I have been interested in visiting New England for quite some time now, since I haven’t been since a family trip to Boston a long time ago. My cousin, Holden Kilgore, is finishing up highschool in Narragansett Rhode Island and my Aunt Shellie invited me to spend the Easter weekend with them exploring Rhode Island and Connecticut.
I took the Cross Sound Ferry from Orient Point, Long Island to New London, Connecticut, saving a few hours of driving through Manhattan and around the rest of Connecticut. It was a pleasant drive up the north east end of Long Island. Quickly after leaving the area around Stony Brook the island becomes much more rural, with farms and vineyards all over the place. Towards the very end of the island it becomes even more summer-resort like, with nice restaurants and expensive beachfront property everywhere. I got to the end of the island and hopped on the Cross Sound Ferry, which is a pretty good deal for just walking on and leaving your car in the parking lot.
Narraganset, Rhode Island
After about an hour and a half on the ferry I arrived in Connecticut and met up with my cousin and aunt. They took me through Connecticut to Narragansett, Rhode Island, where we drove around and looked at several nice beach towns, as well as Holden’s school and Hazard Rock just down the street. I had the local Narragansett Brewery’s standard Lager, which was pretty nice, and came in a strikingly stylized can. I also had a nice Highland Scotch, the Glenlivet 12 year, and some calamari at the Matunuck Oyster Bar, whose owner has given a very interesting TED talk about sustainability in aquaculture.
Beauty and the Beast (2017)
We stopped by a nice Thai restaurant for dinner and then went to a local theater and saw the new Disney live action adaptation of Beauty and the Beast. Emma Watson really is perfect as Belle, though she suffers from needing too much auto tune while singing (as do several other actors), which I suppose is a pretty strong condemnation, considering that most of the movie is spent singing. The modifications to the basic plot, bringing the enchantress more into the story, and further developing Lefou and the Beast are all very well done and definitely help make the story more compelling and have less Stockholm syndrome than in the animated version. I definitely suggest seeing this, though I still feel that in general doing live-action remakes of old animated movies is not a very well justified artistic endeavor, other than as a means of making guaranteed money off of established properties. Animation is a valid form of art – it does not need to be validated or perfected or whatever by having a live-action edition the moment our CGI technology can replicate whatever the animators originally achieved.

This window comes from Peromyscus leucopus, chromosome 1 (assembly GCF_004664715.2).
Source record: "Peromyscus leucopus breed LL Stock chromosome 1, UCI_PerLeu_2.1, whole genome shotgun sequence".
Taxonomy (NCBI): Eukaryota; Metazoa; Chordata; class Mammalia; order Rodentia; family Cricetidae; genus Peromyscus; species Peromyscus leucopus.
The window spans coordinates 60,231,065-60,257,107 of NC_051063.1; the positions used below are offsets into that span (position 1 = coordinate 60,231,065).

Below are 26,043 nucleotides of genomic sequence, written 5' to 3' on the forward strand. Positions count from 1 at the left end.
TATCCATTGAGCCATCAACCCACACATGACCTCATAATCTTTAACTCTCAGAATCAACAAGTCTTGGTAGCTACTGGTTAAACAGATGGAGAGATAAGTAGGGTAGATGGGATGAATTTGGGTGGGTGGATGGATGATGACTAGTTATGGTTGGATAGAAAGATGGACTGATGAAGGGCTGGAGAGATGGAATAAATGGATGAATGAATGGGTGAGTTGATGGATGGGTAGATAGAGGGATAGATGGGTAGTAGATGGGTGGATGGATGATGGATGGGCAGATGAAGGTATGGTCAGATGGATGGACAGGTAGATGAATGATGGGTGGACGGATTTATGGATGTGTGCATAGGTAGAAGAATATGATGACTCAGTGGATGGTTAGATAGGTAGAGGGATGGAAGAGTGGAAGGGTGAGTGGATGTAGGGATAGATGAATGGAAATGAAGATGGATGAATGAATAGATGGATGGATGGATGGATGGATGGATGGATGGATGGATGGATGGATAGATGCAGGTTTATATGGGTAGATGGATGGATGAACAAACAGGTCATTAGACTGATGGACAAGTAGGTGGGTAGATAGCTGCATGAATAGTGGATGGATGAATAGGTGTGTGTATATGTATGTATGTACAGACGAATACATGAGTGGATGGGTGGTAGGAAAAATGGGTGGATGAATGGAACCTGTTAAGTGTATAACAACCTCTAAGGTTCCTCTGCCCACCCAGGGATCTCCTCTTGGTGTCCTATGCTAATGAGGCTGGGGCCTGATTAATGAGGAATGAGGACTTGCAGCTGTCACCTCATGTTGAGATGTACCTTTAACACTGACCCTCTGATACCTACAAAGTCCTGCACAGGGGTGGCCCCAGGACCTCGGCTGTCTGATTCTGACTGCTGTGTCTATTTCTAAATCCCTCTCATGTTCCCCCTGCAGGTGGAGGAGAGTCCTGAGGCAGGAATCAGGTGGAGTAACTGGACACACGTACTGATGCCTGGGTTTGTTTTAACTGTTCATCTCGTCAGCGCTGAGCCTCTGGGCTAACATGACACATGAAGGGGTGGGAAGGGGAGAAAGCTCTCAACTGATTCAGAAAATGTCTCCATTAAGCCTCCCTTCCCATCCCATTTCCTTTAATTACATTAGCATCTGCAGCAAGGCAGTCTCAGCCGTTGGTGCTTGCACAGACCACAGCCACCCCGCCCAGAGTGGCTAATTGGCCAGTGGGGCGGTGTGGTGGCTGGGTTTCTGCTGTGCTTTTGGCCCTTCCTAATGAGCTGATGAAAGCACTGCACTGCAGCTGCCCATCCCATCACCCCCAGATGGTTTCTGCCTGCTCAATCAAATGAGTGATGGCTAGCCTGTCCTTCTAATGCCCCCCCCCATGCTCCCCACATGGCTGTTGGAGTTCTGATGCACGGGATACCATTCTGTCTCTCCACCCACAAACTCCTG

The next day, Easter Sunday, we went to church in Stonington, Connecticut, which is a small, very New England feeling town on the ocean. We went to Calvary Episcopalian Church for the Easter service. It is a beautiful, small, local church that was very welcoming to everyone, whether visitor or regular attendee. The service was pleasant, though unfamiliar to me, with more emphasis really on congregational response in the liturgy than on the sermon. The organist was very good, and closed out with my personal favorite, the Widor Toccata. We then walked around the small town and looked out over the water, taking in the sun and enjoying the first reasonably warm weather that the northeast has seen this year.